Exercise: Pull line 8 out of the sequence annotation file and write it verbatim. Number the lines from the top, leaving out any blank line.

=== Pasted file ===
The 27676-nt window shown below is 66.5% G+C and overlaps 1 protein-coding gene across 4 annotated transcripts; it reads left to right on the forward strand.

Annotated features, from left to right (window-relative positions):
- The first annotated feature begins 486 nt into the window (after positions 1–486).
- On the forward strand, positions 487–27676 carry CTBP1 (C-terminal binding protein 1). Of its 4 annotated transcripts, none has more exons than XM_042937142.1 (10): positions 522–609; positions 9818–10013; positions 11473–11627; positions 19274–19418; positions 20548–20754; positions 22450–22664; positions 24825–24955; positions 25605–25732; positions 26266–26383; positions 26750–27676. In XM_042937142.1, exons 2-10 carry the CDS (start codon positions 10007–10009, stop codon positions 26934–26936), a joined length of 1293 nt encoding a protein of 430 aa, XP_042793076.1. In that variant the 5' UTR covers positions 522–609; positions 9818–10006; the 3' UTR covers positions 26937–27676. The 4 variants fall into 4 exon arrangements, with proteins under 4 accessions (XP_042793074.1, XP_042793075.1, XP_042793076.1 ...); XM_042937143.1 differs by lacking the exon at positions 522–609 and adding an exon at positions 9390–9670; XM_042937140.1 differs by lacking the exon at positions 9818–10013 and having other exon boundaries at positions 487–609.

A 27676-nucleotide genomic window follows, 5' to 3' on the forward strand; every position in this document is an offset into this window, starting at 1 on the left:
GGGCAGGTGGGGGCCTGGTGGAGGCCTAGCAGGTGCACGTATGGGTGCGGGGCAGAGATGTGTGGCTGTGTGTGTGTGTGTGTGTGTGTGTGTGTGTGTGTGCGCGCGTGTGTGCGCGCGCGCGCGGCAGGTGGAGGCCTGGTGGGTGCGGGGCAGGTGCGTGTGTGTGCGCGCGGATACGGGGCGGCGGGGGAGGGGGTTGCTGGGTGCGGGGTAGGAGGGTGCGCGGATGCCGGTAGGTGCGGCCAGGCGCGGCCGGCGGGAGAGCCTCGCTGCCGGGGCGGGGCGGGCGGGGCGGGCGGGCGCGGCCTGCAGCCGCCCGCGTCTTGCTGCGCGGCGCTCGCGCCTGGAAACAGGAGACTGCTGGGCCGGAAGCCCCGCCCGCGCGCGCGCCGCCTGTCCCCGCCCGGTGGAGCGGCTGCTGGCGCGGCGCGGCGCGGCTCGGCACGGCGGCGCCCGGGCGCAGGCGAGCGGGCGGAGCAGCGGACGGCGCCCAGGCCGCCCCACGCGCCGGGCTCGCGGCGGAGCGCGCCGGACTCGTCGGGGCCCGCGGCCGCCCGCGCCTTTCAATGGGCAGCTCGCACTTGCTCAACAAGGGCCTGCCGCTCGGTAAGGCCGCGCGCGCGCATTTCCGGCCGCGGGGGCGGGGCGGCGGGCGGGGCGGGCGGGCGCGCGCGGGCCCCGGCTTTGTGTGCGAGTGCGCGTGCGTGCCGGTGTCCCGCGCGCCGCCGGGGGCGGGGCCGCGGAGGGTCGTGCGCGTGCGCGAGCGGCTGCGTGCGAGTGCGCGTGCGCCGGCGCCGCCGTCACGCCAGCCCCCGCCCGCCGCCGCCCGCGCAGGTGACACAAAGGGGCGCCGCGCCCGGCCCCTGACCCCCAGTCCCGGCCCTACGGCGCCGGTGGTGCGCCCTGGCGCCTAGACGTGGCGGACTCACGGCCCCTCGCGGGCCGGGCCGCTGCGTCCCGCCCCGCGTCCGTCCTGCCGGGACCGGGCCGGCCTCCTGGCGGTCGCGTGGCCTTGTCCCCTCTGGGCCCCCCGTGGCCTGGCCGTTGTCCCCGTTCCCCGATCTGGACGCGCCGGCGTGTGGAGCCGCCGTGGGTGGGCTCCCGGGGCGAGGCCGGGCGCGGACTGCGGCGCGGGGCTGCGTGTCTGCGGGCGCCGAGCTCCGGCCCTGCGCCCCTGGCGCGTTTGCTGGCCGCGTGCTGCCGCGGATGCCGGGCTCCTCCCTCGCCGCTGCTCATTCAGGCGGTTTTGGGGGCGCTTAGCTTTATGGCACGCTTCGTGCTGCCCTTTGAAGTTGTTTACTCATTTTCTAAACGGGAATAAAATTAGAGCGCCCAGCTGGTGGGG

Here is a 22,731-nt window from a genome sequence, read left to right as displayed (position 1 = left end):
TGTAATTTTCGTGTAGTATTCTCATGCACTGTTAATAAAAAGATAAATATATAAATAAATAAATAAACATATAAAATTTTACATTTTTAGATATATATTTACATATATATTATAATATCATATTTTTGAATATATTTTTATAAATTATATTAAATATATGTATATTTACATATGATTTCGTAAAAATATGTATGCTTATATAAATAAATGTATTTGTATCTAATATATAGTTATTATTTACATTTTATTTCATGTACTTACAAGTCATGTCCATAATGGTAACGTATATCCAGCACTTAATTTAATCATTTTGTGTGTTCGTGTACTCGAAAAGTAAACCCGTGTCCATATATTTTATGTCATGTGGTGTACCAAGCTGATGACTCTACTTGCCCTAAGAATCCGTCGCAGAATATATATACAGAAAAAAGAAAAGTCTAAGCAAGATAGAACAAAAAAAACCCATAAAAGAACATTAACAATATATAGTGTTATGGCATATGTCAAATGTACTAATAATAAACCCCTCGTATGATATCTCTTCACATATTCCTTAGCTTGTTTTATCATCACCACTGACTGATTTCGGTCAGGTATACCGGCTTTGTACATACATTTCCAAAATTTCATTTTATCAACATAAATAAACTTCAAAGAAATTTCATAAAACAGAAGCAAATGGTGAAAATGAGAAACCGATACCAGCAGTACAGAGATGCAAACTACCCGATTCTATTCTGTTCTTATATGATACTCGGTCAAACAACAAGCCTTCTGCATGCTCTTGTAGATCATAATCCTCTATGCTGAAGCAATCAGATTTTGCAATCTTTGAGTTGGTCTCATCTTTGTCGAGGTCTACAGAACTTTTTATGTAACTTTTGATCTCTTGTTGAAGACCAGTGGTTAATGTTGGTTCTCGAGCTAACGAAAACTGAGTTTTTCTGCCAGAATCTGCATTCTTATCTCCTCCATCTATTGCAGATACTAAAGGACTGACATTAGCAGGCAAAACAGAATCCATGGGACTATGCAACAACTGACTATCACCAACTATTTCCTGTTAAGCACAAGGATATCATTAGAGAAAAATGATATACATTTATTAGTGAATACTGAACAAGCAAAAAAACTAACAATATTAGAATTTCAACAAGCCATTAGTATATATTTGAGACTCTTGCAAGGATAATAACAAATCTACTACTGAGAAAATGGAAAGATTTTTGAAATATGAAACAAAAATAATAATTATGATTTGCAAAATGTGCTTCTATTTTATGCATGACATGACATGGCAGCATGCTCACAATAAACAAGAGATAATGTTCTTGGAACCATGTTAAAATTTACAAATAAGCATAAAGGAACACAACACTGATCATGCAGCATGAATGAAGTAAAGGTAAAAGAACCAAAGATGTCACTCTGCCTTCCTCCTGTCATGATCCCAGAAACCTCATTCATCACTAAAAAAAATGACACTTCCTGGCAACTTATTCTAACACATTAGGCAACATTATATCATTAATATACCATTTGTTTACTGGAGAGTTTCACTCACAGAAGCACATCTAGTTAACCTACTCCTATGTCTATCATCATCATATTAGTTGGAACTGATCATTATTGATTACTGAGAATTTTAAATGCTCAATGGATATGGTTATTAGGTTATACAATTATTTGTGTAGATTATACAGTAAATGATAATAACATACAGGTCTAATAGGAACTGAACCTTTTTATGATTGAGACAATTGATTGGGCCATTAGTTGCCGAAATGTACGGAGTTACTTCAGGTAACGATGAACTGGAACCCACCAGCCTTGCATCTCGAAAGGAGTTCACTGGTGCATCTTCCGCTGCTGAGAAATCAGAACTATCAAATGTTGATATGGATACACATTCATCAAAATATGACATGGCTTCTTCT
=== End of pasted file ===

TGTAATTTTCGTGTAGTATTCTCATGCACTGTTAATAAAAAGATAAATATATAAATAAATAAATAAACATATAAAATTTTACATTTTTAGATATATATTTACATATATATTATAATATCATATTTTTGAATATATTTTTATAAATTATATTAAATATATGTATATTTACATATGATTTCGTAAAAATATGTATGCTTATATAAATAAATGTATTTGTATCTAATATATAGTTATTATTTACATTTTATTTCATGTACTTACAAGTCATGTCCATAATGGTAACGTATATCCAGCACTTAATTTAATCATTTTGTGTGTTCGTGTACTCGAAAAGTAAACCCGTGTCCATATATTTTATGTCATGTGGTGTACCAAGCTGATGACTCTACTTGCCCTAAGAATCCGTCGCAGAATATATATACAGAAAAAAGAAAAGTCTAAGCAAGATAGAACAAAAAAAACCCATAAAAGAACATTAACAATATATAGTGTTATGGCATATGTCAAATGTACTAATAATAAACCCCTCGTATGATATCTCTTCACATATTCCTTAGCTTGTTTTATCATCACCACTGACTGATTTCGGTCAGGTATACCGGCTTTGTACATACATTTCCAAAATTTCATTTTATCAACATAAATAAACTTCAAAGAAATTTCATAAAACAGAAGCAAATGGTGAAAATGAGAAACCGATACCAGCAGTACAGAGATGCAAACTACCCGATTCTATTCTGTTCTTATATGATACTCGGTCAAACAACAAGCCTTCTGCATGCTCTTGTAGATCATAATCCTCTATGCTGAAGCAATCAGATTTTGCAATCTTTGAGTTGGTCTCATCTTTGTCGAGGTCTACAGAACTTTTTATGTAACTTTTGATCTCTTGTTGAAGACCAGTGGTTAATGTTGGTTCTCGAGCTAACGAAAACTGAGTTTTTCTGCCAGAATCTGCATTCTTATCTCCTCCATCTATTGCAGATACTAAAGGACTGACATTAGCAGGCAAAACAGAATCCATGGGACTATGCAACAACTGACTATCACCAACTATTTCCTGTTAAGCACAAGGATATCATTAGAGAAAAATGATATACATTTATTAGTGAATACTGAACAAGCAAAAAAACTAACAATATTAGAATTTCAACAAGCCATTAGTATATATTTGAGACTCTTGCAAGGATAATAACAAATCTACTACTGAGAAAATGGAAAGATTTTTGAAATATGAAACAAAAATAATAATTATGATTTGCAAAATGTGCTTCTATTTTATGCATGACATGACATGGCAGCATGCTCACAATAAACAAGAGATAATGTTCTTGGAACCATGTTAAAATTTACAAATAAGCATAAAGGAACACAACACTGATCATGCAGCATGAATGAAGTAAAGGTAAAAGAACCAAAGATGTCACTCTGCCTTCCTCCTGTCATGATCCCAGAAACCTCATTCATCACTAAAAAAAATGACACTTCCTGGCAACTTATTCTAACACATTAGGCAACATTATATCATTAATATACCATTTGTTTACTGGAGAGTTTCACTCACAGAAGCACATCTAGTTAACCTACTCCTATGTCTATCATCATCATATTAGTTGGAACTGATCATTATTGATTACTGAGAATTTTAAATGCTCAATGGATATGGTTATTAGGTTATACAATTATTTGTGTAGATTATACAGTAAATGATAATAACATACAGGTCTAATAGGAACTGAACCTTTTTATGATTGAGACAATTGATTGGGCCATTAGTTGCCGAAATGTACGGAGTTACTTCAGGTAACGATGAACTGGAACCCACCAGCCTTGCATCTCGAAAGGAGTTCACTGGTGCATCTTCCGCTGCTGAGAAATCAGAACTATCAAATGTTGATATGGATACACATTCATCAAAATATGACATGGCTTCTTCT